If you already know a bit about HTML programming then you could write your own code for the features you want to add, but the HTML Snippet is intended to allow non-programmers like us to copy chunks of code from other websites. That might sound a bit dodgy, but many sites provide snippets of code for free so people can take news and other services for their websites (although, confusingly, many websites refer to these as widgets rather than snippets).

The BBC provides lots of snippets and widgets for its news services, as do many other broadcasters and radio stations. The idea of working with HTML code might sound a little intimidating, but the HTML Snippet feature does make it straightforward. The first thing to do is to locate the code for the snippet that you want to use.

Don't worry if you don't understand the HTML code – all you need to do is select and copy (Command+c) the code in the same way as you would copy any piece of text. Then switch back to iWeb and drag and drop the HTML Snippet widget from the Media Browser onto your web page.

You'll see a dialog box appear asking you to enter the code for your snippet, so you can then paste (Command+v) the code into the dialog box. Once that's done, hit the Apply button and that piece of code will be added to your web page.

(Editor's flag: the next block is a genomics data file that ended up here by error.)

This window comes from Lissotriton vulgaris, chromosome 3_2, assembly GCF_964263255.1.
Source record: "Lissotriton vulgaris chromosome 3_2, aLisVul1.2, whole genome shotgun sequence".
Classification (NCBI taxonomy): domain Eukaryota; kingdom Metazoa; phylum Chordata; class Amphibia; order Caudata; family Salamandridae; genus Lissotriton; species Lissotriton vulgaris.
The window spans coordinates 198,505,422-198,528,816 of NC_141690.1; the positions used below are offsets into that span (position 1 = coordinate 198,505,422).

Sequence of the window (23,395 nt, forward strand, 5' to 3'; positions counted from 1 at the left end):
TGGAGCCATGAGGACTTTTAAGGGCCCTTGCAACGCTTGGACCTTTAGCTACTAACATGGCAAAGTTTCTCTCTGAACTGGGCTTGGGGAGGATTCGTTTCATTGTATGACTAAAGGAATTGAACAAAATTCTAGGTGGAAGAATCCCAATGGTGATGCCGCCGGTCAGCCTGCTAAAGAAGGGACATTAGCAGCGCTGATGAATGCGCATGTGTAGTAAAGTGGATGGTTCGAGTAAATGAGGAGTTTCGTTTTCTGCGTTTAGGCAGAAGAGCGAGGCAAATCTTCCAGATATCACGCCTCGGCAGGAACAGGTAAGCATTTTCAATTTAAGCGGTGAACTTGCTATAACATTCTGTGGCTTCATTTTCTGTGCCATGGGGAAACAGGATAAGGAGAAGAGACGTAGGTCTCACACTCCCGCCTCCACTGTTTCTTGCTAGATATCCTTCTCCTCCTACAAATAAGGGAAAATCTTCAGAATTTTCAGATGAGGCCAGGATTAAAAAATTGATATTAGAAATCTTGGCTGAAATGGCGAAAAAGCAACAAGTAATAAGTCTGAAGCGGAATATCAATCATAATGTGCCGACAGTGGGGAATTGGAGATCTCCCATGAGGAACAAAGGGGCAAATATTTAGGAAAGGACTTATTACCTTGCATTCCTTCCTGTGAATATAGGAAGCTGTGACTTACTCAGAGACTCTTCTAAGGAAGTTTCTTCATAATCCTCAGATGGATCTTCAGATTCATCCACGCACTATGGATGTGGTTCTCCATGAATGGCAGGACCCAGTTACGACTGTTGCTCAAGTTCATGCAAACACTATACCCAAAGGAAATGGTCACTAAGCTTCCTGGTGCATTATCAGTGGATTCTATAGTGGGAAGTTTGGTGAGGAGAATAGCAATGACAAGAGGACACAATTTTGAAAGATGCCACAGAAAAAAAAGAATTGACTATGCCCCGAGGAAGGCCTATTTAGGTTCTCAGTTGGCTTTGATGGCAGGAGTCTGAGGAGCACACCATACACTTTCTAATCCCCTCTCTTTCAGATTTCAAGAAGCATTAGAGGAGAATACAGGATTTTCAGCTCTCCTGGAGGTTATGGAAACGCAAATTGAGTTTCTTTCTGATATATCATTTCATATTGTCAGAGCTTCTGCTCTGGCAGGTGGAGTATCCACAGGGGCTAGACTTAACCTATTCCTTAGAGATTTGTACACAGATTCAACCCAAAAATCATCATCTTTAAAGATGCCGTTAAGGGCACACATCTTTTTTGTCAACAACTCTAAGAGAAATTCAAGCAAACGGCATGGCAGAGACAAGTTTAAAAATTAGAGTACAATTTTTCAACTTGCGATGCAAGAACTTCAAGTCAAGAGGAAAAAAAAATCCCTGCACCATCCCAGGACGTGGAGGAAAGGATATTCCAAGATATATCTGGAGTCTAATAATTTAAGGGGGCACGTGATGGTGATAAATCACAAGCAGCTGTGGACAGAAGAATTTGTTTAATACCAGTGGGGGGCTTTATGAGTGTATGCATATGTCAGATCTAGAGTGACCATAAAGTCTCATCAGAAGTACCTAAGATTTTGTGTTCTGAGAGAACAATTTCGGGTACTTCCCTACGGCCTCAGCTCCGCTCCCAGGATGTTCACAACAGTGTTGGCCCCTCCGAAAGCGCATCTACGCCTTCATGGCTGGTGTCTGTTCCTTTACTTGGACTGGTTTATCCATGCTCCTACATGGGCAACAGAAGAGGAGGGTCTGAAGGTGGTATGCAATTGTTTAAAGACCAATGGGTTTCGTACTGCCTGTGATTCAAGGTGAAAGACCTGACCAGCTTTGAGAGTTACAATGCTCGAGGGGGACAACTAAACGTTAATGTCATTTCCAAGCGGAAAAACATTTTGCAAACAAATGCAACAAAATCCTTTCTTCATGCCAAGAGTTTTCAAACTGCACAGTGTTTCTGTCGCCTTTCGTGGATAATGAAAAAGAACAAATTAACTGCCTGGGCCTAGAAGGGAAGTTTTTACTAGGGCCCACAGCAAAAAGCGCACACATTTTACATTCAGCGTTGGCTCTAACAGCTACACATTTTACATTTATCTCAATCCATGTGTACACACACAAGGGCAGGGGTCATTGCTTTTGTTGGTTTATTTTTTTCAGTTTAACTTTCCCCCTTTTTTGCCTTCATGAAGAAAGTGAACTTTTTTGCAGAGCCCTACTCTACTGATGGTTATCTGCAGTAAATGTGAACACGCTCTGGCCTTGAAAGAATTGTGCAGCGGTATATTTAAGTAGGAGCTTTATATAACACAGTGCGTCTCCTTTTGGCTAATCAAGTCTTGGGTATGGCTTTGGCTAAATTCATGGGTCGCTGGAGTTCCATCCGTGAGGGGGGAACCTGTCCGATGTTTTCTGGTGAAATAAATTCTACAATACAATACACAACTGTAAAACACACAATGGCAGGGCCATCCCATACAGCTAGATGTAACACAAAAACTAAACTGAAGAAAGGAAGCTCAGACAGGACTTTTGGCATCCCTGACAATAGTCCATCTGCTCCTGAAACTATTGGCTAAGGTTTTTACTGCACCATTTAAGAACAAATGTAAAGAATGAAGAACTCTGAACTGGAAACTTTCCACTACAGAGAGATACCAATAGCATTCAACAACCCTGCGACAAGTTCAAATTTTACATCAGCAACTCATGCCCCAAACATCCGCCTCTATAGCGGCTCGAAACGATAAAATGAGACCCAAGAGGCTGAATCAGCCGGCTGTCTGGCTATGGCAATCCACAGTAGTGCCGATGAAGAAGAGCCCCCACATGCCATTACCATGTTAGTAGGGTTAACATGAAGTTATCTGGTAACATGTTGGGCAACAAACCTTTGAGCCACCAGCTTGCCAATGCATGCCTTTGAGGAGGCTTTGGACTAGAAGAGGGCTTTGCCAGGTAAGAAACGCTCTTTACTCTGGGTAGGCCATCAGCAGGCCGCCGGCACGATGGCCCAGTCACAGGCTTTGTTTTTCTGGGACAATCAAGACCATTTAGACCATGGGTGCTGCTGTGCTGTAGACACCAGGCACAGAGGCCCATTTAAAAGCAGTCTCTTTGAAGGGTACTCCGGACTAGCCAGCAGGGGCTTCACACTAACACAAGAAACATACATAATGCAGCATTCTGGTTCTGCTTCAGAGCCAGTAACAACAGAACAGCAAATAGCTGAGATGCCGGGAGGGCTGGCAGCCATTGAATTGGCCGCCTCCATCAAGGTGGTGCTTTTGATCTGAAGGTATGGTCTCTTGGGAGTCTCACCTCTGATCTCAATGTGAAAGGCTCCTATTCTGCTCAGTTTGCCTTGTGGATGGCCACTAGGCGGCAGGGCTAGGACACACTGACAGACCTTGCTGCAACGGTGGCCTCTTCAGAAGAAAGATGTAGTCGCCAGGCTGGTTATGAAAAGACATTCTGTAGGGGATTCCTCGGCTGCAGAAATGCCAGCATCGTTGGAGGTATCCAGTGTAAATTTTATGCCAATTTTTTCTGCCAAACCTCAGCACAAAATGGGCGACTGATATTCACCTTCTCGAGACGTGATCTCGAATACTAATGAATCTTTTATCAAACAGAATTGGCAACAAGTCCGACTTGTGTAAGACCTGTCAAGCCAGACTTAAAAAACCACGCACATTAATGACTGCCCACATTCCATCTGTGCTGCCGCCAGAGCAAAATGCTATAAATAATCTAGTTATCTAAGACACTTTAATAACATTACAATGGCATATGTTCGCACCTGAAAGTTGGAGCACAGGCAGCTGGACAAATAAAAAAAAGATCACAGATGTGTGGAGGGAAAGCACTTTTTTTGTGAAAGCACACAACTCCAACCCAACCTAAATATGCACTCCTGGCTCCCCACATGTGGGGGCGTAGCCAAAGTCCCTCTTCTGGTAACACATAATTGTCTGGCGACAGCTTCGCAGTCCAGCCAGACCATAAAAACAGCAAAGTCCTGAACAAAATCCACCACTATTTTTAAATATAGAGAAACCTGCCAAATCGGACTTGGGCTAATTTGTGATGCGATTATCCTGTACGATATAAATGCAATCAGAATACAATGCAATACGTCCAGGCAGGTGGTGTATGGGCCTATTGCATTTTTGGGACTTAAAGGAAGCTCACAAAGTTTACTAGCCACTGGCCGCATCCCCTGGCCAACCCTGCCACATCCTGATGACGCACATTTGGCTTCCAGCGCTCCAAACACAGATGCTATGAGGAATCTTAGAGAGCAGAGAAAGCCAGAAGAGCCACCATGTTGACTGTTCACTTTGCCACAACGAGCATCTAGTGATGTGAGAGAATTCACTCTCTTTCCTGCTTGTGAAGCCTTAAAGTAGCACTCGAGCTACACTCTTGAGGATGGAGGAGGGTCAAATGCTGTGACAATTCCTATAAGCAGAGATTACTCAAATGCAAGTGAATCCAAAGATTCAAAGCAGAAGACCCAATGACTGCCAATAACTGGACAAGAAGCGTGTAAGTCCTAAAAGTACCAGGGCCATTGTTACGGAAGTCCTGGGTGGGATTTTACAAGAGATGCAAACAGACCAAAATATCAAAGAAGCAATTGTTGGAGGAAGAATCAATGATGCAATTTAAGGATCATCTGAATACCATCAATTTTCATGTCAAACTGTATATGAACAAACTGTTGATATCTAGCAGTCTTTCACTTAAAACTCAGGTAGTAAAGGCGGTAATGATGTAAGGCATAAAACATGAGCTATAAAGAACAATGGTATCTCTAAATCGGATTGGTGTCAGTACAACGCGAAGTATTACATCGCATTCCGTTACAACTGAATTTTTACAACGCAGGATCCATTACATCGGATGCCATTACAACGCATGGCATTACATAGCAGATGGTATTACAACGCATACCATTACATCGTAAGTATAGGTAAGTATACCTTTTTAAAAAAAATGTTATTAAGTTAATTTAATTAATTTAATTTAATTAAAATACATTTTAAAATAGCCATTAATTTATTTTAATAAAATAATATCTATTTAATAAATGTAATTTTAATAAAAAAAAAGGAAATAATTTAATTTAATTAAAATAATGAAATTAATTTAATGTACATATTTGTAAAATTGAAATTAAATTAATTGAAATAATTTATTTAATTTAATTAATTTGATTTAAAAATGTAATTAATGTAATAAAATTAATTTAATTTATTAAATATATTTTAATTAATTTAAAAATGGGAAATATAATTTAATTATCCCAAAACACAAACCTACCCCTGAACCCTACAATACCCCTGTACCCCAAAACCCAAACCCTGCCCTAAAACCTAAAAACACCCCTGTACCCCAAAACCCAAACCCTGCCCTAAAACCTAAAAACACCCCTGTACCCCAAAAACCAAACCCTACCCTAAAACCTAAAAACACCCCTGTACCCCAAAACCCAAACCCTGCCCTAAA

However, you're at the mercy of the person who wrote the code for that snippet. If they know what they're doing then the snippet will work, but if they made a mistake in the code then it won't. It's a good idea, therefore, to publish your site to a folder on your hard disk so you can check it works before you publish it.

Power up iWeb's blogging and podcasting features, as well as the ability to use widgets and HTML snippets, provide powerful design tools that are easy to use. Experiment with it and you'll find it's powerful enough to meet the needs of most home users and even small businesses too.

How to organise podcasts with iWeb

1. Podcasts and blogs

Step 1

Here's a page created using the 'Blog' template, which places an RSS subscription button on the page so people can subscribe to your blog. Visitors to your site can click on this button and receive updates in the RSS reader in their web browser or news-reader program.

2. On the button

step 2

Add podcasts by placing audio or video files on pages created with the Blog or Podcast templates. Go to the Insert menu, select the Button sub-menu, and select Subscribe To Podcast. This places another button on the page linking your podcasts to iTunes.

3. iTunes items

Step 3

When someone visits your site and clicks on the podcast subscription button iTunes will launch and adds your podcasts to their iTunes library. We also tried this on a PC, and it worked fine subscribing using Internet Explorer and the Windows version of iTunes.


Cliff Joseph is a former Editor of MacUser magazine, and a freelance technology writer with 30 year’s experience in the industry (and old enough to remember when Apple was close to going bust…).

His first job involved using Macs for magazine sub-editing and typesetting, which led to the realisation that these computer-thingies might actually turn out to be useful after all. After a few years specialising in the Mac side of the market, he went freelance and embraced the wide world of digital technology, including Windows PCs, digital audio and hi-fi, and networking. Somewhere along the line he also developed a bit of a gaming habit and has stubbornly waved the flag for Mac gaming for far too many years.